This has not been a good week for Democratic women.
First, a New York Times op-ed penned by two progressive feminists noting two disturbing trends: 1) Democratic Leaders have been bargaining away our reproductive rights, and 2) the Democratic Party is not seeking out nor encouraging strong women leaders . Then, a Los Angeles Times story descrying that hopes for the "Year of the Women" are fading. Given the projected seat losses by incumbent Democratic women, women's representation in government will likely decrease in 2010 (for the first time since 1976).
Well, gosh golly gee. Let me gather up some faux shock and righteous indignation and say: "You mean the Democratic Party doesn't care about women?". There, that's better.
Why are Democratic women moving backwards? Because we've promised our vote to one party on the basis of one issue. We have no bargaining power or leverage. The old idiom: Why buy the cow, when you can get the milk for free?, has a DNC version: If we pay lip service to the eggs, we'll get their vote for free!
To get women back on the path of advancement, we need a new strategy. It's time for women leaders to voyage beyond women's studies and take a lesson from the economics department. When business as usual stops working, it's time to restructure and reinvent.
The imperious assumption that reproductive rights is the litmus test for our vote is holding us back. United, women are a powerful voting block. Divided, we are essentially stalled. To move forward, women need to find common ground. Here's some tips on getting there:
1. Reproductive Rights should not be our centerpiece issue
I am pro-choice and reproductive rights are important to me. But so are other issues. A singular focus on reproductive rights is defeatist, myopic and exclusionary. How about post menopausal women? Or lesbian women? Or women who are not sexually active? Should one issue that impacts a slice of women and girls be our holy grail?
If we truly want to give women control of their bodies, women need economic freedom. Women compose the majority of small business owners and employees. We raise the vast majority of children. In a year where uncertainty on taxes, health care costs and regulations has paused economic expansion, it is women who lose. Women who are not financially secure are more likely to stay in abusive relationships (with their children), get foreclosed on, lose credit and so on.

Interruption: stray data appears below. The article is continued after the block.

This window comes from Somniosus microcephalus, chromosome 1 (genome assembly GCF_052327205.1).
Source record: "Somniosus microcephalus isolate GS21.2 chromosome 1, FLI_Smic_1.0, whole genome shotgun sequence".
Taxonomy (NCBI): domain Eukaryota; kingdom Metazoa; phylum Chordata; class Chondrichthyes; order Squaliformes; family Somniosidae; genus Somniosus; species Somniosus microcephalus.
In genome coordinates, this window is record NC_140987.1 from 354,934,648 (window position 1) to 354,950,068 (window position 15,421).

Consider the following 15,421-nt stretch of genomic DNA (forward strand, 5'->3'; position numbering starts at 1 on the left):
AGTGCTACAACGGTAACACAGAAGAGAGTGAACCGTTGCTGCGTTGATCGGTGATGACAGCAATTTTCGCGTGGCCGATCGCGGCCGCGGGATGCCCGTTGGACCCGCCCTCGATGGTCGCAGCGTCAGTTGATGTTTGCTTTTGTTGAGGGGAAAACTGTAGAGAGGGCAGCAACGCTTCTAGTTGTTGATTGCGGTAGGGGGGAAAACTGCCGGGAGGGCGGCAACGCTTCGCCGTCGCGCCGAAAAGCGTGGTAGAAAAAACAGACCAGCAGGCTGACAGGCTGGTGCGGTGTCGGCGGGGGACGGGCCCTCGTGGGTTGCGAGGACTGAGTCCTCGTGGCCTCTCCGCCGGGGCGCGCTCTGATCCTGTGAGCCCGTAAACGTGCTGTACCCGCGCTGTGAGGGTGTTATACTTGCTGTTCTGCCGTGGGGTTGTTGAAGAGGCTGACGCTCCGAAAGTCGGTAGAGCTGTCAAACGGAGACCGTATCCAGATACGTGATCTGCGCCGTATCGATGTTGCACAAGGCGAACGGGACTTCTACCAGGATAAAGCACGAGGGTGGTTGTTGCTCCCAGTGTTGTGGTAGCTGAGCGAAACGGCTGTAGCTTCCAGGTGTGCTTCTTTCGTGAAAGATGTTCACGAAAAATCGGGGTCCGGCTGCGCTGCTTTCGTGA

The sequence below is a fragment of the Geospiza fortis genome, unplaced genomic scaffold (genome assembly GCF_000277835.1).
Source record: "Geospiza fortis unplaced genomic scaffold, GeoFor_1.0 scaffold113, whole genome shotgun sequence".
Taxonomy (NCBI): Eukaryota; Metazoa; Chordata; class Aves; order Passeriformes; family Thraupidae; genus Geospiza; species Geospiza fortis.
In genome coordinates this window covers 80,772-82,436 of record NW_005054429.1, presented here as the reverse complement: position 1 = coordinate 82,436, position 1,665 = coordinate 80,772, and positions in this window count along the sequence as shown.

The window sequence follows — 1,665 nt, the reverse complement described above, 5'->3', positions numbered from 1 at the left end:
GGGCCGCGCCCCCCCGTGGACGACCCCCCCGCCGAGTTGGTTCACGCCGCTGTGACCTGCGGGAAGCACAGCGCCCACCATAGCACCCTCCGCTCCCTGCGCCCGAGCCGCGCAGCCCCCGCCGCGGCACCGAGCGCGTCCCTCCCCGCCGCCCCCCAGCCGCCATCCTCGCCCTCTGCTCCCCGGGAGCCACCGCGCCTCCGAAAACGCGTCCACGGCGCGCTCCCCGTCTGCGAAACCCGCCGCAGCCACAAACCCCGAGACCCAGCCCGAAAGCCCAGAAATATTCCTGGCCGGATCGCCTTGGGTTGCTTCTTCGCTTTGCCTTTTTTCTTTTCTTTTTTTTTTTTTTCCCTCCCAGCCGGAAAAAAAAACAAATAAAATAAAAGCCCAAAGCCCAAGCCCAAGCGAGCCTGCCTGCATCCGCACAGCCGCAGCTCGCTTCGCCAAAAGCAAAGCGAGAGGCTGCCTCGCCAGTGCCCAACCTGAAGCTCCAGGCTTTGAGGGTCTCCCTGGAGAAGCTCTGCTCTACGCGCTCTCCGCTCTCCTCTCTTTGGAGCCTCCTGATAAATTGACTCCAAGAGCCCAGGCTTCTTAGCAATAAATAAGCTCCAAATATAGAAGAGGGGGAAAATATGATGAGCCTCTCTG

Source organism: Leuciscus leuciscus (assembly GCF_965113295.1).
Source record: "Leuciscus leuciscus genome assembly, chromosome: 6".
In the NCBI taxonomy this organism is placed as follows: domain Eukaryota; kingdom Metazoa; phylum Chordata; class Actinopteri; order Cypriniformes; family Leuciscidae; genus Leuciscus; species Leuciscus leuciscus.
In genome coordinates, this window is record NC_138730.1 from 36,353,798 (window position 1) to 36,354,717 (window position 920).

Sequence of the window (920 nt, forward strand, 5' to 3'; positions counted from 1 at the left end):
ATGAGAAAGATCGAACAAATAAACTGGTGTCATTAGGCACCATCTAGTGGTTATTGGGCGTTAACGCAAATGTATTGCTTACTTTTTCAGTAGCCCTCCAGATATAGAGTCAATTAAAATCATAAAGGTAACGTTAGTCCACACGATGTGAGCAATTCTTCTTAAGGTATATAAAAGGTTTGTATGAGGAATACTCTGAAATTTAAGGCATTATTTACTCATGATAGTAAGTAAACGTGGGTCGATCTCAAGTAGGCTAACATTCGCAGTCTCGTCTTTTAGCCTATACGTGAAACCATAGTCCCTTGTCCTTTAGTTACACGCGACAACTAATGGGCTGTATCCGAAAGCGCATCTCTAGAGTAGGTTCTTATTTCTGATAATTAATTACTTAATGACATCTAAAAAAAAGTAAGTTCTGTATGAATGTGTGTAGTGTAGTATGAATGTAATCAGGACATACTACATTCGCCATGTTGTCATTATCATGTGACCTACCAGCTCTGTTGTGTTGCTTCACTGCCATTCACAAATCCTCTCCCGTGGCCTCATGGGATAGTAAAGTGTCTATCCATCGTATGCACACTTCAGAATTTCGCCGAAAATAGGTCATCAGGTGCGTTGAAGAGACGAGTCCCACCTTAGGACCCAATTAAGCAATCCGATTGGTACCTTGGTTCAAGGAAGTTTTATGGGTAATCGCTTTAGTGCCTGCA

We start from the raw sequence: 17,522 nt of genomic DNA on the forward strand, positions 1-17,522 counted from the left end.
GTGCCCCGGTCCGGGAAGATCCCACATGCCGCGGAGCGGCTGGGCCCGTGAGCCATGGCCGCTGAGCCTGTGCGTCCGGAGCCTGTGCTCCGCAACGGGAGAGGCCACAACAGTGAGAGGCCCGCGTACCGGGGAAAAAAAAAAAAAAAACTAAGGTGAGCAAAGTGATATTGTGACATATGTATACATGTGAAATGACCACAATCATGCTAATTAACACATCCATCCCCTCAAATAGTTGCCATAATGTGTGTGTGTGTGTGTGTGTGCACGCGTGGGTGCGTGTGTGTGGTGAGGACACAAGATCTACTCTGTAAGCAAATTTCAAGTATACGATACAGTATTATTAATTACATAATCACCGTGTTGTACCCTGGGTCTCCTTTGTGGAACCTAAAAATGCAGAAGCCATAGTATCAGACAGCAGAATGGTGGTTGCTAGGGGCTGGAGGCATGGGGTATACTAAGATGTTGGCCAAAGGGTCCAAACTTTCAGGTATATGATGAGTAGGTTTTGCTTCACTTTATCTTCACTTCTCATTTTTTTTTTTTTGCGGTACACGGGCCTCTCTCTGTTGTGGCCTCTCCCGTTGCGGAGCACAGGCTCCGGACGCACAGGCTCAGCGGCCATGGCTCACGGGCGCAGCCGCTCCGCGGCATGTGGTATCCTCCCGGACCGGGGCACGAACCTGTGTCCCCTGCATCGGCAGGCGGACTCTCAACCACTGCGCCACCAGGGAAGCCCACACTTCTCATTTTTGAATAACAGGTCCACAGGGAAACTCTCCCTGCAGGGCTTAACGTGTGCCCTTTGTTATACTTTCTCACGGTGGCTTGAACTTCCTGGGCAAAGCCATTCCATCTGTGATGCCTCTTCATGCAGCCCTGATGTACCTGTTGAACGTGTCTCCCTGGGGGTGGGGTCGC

We need to reformulate and update our list of what constitutes: "women's issue."
2. Republican Women are not the enemy
So sure that Republican women don't care about women's issues? Think again!
Without the support of the four female Republican Senators, the Lilly Ledbetter Fair Pay Act would not have passed. The Republican women were also instrumental in passing Al Franken's Anti-Rape Amendment, working with Democratic women to co-sponsor Mammogram Coverage Amendment, and speaking out for the women of Afghanistan.
Our daily lives are improved by having women leaders from both parties. My colleague Patricia Garrison, a registered Democrat, recalls having a difficult delivery of her daughter fifteen years ago. Nonetheless, her insurance company instructed her check out the next day. Then a light bulb went off. Pat remembered that her governor, Christine Todd Whitman (R), had just signed a bill mandating insurers to cover a second night in the hospital. Pat readily acknowledges that if "Christine" was instead "Christopher", from either party, Pat would have been shipped home 24 hours later.